Pepper Sherry

This pepper sherry is a popular Caribbean condiment made, with hardly any effort, from hot chile peppers and sherry or rum. Drizzle or splash it over eggs, rice, beans, stew, tacos, and more for unexpected intrigue.

Four bottles of pepper sherry.

Plop some hot peppers in a bottle of booze and set it aside for as long as you can resist. What could be easier? Or more versatile! We’re dribbling this over and into beans and rice, stews and soups, fish tacos. Just don’t take a swig of it. And, as author Virginia Burke recommends (because we know you’ll be tempted), “If you succumb to temptation and eat the pepper, you can always add another one to the sherry later.”–Renee Schettler

Pepper Sherry

  • Quick Glance
  • (2)
  • 5 M
  • 5 M
  • Makes 50 (1-tbsp) servings
5/5 - 2 reviews
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Remove the stems from the peppers and halve them or prick them with a fork or skewer. 

Soak the peppers in favorite sherry or rum for a few days. You can do this in a mason jar or, if the peppers are slender enough, you can simply slide them into the bottle of booze. Keep in a sealed bottle in the fridge for up to six months.

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Recipe Testers Reviews

Think of all the wonderful things you can do with and to this! First of all, you can change the subtle taste of “hot” by choosing different peppers with which to experiment. I used yellow chile peppers for one batch and California serrano peppers for another batch. I elected to try the recipe using the rum instead of the sherry. And now I’m waiting to let each batch sit a while, so that they really rock and roll. They’re both fairly tame right now, but good. I plan to use one or the other in black beans with rice.

It is an old tradition around here—meaning New Orleans—to have a bottle of hot peppers in vinegar or other “spirit” on the table next to the S&P and the Louisiana Gold Hot Sauce. Pepper “Sherry” how do we love thee—let us count the ways! Grillades and grits? Check. Bloody Mary? Check. Beans and rice? Check. Fried chicken? Check. Buffalo wings? Check. Yep! And best of all—slice a pepper and plaster it in between layers of a great muffaletta! OH YES!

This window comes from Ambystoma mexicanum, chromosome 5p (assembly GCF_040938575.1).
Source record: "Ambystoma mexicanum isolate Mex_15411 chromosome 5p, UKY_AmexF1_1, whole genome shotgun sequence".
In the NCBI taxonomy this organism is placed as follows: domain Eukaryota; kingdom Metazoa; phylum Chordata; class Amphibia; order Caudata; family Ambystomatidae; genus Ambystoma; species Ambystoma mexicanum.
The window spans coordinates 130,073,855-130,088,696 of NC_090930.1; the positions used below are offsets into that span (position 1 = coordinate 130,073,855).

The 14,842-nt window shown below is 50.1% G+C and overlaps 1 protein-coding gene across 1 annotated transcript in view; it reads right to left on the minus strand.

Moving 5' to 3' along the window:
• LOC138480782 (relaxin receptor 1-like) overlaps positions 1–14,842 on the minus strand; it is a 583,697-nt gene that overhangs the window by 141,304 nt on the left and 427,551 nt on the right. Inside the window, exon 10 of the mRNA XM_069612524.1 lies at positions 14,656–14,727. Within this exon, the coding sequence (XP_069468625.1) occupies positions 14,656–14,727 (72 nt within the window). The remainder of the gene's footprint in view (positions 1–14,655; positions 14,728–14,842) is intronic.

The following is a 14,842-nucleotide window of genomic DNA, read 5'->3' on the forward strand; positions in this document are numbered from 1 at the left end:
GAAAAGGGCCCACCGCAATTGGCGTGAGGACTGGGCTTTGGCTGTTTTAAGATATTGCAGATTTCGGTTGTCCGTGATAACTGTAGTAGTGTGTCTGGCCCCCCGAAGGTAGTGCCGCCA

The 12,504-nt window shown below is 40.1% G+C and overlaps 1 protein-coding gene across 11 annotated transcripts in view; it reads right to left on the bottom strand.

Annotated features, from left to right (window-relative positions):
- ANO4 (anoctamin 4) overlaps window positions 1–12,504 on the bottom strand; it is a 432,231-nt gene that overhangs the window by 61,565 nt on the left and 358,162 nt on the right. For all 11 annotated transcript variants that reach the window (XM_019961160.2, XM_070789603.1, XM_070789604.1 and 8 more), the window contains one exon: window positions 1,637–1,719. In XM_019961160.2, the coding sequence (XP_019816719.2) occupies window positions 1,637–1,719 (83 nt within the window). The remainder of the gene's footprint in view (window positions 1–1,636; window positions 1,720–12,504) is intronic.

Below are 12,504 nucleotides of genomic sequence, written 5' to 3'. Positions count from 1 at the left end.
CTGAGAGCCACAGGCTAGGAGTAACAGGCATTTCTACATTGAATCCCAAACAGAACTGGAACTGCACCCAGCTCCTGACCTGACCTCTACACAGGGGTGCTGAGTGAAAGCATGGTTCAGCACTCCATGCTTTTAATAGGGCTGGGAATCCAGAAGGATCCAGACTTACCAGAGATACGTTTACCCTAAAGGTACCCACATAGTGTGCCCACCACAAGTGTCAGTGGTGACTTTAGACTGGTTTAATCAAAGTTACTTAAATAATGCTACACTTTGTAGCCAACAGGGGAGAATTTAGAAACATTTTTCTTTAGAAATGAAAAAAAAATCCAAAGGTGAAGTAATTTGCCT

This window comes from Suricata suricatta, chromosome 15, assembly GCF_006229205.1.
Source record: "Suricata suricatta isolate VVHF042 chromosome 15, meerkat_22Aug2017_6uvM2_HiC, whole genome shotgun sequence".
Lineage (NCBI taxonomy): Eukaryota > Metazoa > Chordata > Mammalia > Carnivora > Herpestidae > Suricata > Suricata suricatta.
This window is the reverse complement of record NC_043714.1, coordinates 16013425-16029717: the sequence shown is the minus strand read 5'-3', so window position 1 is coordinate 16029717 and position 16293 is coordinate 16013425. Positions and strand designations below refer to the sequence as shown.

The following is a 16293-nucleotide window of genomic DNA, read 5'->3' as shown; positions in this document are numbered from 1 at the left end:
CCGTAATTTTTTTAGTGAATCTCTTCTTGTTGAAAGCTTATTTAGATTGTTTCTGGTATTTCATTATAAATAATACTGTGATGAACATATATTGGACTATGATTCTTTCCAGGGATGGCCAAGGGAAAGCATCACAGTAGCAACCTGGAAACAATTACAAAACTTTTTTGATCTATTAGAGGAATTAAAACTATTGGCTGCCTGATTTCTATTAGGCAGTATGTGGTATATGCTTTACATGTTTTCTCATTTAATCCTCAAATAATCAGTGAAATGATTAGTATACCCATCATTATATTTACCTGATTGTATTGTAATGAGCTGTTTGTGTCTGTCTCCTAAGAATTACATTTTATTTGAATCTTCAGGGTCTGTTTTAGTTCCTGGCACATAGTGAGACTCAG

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  1. I was first introduced to sherry peppers or pepper sherry, whichever you prefer, over 40 years ago when I met my prospective in-laws. I was given a bowl of split pea soup and a strangely shaped vial (vile?) of a dark liquid filled with peppers. Afraid to offend them, I put a tiny drop in my soup, then another, then another- I was hooked, and needed the recipe. According to my island husband, take some bird peppers HOW MANY??? and cook them HOW LONG? in some vinegar HOW MUCH? WHAT KIND? Then put them in a jar WHAT SIZE? and then pour in cooking sherry HOW MUCH??? Still confused, I turned to a Bermudian cookbook. Even more vague. Bottom line? As this recipe states, take some peppers and let them soak in rum or sherry, or even cooking sherry depending on your budget or fear of the unknown. Put them away for a bit, then have a small taste. Hot and mellow at the same time? Ready to go in split pea soup, bloody marys, fish chowder, collard greens, BBQ sauce, basically anything that needs a little kick.

  2. Living just outside of St. Augustine, FL, I can tell you the Datil pepper is just an outstanding pepper. I don’t even try to duplicate Outerbridge’s pepper sauce, but trying to get close has been a wonderful trip. Pepper sauce on greens, a must. Enjoy.

    1. Hi Tia,

      They are wonderful! In Bermuda, we call them sherry peppers and use them in everything from traditional Bermuda fish chowder (along with a splash of black rum!) to split pea soup. They just add that yummy kick.

  3. I have a question. I threw a bunch of hot peppers into the freezer and would love to now throw them in a bottle of sherry. I figure that due to the freezing they would probably break down if I left them in too long but I wonder if I strain them out after a week would I be ok? Just long enough to infuse but not too long?

    1. My hunch is that the flavor would be slightly waterlogged, Joanne, just like the peppers. We keep a stash of aji amarillo peppers in our freezer–they’re from Peru and the only way you can buy them is frozen–and as you guessed they collapse into mush as soon as they’re thawed. So we puree them with vinegar and garlic and a mild olive oil into a hot sauce. You may want to consider doing that with your frozen peppers and saving the pepper sherry for fresh peppers, Joanne.

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